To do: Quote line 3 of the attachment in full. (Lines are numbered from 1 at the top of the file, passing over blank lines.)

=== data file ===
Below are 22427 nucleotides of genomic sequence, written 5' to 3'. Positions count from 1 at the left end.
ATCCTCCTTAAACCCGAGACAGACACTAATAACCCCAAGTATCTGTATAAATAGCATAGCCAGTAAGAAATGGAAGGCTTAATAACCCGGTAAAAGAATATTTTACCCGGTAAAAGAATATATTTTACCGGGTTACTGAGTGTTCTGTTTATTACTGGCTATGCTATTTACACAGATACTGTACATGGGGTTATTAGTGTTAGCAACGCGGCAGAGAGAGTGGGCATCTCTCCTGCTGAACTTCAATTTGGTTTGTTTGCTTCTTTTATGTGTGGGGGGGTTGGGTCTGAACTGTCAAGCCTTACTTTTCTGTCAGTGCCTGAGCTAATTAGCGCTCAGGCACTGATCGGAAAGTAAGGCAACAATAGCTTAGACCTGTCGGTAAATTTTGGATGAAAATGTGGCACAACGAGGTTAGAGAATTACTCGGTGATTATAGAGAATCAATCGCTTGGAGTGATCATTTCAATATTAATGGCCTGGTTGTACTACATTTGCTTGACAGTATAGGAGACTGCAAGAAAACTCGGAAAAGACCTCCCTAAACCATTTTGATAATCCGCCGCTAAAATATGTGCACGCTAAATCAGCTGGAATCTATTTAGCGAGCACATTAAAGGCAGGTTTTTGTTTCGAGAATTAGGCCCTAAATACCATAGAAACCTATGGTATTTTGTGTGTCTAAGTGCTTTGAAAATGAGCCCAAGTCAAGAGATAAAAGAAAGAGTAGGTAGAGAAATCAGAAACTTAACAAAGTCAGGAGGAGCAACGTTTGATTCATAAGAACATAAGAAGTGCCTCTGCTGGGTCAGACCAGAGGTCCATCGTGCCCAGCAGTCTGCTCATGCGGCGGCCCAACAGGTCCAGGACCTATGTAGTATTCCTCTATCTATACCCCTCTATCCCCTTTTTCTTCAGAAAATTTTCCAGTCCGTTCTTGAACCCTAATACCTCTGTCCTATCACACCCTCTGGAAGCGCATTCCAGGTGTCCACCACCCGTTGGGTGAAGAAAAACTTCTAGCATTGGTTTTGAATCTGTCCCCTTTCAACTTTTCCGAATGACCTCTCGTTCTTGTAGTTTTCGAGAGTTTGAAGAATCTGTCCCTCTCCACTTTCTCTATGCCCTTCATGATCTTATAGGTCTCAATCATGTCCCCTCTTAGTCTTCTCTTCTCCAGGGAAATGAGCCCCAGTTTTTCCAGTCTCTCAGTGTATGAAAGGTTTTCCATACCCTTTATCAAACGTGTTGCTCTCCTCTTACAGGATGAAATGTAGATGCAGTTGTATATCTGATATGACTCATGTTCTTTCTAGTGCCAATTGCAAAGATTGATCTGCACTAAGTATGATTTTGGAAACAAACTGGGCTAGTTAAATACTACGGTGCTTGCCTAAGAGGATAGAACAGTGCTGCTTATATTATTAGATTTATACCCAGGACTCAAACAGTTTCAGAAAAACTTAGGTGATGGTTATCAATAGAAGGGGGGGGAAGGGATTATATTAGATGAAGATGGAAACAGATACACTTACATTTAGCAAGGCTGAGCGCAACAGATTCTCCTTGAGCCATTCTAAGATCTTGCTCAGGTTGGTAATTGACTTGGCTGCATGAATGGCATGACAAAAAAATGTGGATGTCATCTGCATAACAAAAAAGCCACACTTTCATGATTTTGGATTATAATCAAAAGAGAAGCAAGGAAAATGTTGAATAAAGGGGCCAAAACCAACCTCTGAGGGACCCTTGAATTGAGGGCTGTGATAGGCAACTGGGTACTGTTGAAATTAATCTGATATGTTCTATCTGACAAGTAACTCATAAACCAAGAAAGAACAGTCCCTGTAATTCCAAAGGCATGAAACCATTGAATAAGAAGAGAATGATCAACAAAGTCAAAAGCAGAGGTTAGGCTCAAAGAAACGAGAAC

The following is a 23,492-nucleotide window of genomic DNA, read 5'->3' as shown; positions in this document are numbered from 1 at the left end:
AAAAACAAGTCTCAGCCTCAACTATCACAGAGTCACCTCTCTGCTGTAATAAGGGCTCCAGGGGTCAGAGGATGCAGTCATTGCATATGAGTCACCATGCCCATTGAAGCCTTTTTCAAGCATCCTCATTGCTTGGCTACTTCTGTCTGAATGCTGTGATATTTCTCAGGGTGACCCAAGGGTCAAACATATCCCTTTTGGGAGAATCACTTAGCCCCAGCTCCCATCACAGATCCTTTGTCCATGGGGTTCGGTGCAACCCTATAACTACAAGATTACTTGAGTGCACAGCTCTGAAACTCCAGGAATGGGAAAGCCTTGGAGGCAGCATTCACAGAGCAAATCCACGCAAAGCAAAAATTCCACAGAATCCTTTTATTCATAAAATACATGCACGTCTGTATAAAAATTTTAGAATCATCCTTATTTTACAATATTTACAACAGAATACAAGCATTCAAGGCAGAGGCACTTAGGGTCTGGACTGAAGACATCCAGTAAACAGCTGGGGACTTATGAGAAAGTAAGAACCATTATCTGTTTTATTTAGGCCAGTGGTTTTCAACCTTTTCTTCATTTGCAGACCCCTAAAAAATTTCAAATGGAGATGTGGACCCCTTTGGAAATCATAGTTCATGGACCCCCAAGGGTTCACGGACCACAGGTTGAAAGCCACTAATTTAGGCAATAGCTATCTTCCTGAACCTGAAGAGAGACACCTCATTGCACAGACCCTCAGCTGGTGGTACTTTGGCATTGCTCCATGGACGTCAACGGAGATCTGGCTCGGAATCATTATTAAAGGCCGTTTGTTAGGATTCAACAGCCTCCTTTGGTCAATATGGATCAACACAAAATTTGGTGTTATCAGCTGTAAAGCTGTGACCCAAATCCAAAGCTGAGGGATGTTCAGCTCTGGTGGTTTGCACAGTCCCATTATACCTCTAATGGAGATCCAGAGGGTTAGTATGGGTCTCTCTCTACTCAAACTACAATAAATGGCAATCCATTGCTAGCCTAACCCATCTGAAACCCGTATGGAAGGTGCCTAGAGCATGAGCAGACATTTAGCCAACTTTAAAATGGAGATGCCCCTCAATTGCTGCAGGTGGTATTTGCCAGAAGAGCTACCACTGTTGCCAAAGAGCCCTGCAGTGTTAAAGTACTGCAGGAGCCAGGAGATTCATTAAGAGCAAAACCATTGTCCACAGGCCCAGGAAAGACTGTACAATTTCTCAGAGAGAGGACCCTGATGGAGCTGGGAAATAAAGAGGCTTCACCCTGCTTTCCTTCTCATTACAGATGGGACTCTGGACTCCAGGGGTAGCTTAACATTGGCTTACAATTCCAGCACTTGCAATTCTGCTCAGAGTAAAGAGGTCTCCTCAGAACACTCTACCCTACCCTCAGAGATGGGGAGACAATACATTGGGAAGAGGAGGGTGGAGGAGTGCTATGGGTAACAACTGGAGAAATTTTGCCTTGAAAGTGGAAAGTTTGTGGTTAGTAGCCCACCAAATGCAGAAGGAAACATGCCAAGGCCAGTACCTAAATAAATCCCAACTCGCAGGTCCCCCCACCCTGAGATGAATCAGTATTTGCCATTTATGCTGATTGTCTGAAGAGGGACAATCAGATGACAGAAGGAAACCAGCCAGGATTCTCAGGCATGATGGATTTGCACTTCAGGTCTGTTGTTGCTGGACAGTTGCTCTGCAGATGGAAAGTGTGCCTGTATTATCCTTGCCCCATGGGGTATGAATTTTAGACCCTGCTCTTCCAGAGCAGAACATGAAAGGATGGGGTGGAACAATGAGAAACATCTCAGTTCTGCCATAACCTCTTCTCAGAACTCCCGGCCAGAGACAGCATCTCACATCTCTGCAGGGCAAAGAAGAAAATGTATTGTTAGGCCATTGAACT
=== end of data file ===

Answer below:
The following is a 23,492-nucleotide window of genomic DNA, read 5'->3' as shown; positions in this document are numbered from 1 at the left end: